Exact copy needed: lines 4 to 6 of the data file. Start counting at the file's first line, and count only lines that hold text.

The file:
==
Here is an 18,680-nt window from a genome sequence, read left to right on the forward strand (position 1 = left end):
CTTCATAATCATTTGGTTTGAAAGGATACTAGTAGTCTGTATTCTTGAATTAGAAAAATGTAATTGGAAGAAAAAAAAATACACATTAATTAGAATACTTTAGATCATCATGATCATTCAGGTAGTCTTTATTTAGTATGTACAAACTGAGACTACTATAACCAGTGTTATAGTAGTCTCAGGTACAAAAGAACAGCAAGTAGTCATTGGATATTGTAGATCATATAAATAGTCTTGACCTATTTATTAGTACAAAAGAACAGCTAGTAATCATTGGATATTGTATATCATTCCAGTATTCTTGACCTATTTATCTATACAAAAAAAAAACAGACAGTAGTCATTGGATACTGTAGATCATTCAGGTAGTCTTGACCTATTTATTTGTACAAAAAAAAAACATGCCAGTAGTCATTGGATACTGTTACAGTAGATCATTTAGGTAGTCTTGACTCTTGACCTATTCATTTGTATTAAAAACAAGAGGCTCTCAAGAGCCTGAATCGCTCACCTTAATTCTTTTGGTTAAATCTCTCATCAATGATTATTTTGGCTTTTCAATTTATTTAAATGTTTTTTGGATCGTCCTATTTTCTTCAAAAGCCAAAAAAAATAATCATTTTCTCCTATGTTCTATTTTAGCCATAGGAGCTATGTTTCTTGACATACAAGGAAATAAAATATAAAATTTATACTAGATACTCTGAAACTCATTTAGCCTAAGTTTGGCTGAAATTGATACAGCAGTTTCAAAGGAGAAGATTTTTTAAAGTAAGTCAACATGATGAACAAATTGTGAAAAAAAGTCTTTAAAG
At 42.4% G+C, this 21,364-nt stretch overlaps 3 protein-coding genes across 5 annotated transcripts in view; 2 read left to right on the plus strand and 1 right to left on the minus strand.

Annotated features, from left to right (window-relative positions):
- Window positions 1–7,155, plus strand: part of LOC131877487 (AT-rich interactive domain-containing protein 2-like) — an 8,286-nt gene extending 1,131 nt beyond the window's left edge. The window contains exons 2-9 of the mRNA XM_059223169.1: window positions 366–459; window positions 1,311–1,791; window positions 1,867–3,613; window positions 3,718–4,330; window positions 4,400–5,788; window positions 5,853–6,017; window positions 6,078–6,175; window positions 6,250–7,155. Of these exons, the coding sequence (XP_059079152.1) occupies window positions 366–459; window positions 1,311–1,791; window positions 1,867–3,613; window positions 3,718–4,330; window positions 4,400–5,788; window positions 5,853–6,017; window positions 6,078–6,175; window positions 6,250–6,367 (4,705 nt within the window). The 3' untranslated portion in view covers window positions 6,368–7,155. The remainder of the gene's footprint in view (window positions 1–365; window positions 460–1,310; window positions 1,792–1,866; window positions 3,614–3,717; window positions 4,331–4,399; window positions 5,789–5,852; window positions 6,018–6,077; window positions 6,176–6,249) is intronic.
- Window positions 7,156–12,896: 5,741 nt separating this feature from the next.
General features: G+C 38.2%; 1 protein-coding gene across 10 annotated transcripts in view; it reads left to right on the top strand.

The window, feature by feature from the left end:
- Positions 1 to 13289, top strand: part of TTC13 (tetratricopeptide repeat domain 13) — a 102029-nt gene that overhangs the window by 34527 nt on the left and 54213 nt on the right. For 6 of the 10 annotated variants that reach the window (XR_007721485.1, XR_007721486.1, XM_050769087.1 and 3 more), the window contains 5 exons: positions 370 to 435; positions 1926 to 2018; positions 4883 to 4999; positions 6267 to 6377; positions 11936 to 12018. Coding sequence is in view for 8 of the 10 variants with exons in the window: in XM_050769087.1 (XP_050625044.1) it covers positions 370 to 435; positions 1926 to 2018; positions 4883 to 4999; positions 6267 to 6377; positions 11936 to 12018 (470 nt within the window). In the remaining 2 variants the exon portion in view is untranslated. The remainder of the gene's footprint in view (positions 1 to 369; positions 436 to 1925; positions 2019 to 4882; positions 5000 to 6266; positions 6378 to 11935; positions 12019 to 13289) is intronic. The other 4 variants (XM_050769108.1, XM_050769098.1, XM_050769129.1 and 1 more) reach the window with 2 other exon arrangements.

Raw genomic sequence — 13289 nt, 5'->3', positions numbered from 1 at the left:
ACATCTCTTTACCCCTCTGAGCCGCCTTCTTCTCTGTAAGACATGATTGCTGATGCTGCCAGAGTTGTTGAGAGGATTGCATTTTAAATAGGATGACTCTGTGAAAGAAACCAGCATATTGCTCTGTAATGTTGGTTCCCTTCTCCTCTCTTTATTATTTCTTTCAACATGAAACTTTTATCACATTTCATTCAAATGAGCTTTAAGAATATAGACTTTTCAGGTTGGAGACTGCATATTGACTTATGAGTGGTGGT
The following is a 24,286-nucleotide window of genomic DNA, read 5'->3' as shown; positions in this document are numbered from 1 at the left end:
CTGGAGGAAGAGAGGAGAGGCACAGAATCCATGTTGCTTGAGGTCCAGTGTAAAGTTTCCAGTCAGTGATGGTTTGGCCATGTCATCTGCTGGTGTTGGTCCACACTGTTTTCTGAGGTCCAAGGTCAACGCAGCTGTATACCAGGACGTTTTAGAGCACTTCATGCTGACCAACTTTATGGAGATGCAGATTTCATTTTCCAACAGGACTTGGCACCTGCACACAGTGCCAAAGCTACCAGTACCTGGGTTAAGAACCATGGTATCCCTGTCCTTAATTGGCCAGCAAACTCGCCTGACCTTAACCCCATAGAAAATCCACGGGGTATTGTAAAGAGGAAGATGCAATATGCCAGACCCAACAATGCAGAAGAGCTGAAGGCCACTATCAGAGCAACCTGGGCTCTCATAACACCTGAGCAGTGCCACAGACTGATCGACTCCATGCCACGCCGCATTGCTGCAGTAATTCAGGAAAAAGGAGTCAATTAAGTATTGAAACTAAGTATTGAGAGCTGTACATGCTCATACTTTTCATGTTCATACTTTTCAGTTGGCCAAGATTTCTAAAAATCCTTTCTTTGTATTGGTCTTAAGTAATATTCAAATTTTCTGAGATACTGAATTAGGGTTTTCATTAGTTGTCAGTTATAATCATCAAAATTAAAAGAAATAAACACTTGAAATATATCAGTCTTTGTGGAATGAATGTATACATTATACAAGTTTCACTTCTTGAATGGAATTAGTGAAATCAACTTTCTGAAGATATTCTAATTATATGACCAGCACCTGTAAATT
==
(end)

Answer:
Annotated features, from left to right (window-relative positions):
- Window positions 1–7,155, plus strand: part of LOC131877487 (AT-rich interactive domain-containing protein 2-like) — an 8,286-nt gene extending 1,131 nt beyond the window's left edge. The window contains exons 2-9 of the mRNA XM_059223169.1: window positions 366–459; window positions 1,311–1,791; window positions 1,867–3,613; window positions 3,718–4,330; window positions 4,400–5,788; window positions 5,853–6,017; window positions 6,078–6,175; window positions 6,250–7,155. Of these exons, the coding sequence (XP_059079152.1) occupies window positions 366–459; window positions 1,311–1,791; window positions 1,867–3,613; window positions 3,718–4,330; window positions 4,400–5,788; window positions 5,853–6,017; window positions 6,078–6,175; window positions 6,250–6,367 (4,705 nt within the window). The 3' untranslated portion in view covers window positions 6,368–7,155. The remainder of the gene's footprint in view (window positions 1–365; window positions 460–1,310; window positions 1,792–1,866; window positions 3,614–3,717; window positions 4,331–4,399; window positions 5,789–5,852; window positions 6,018–6,077; window positions 6,176–6,249) is intronic.
- Window positions 7,156–12,896: 5,741 nt separating this feature from the next.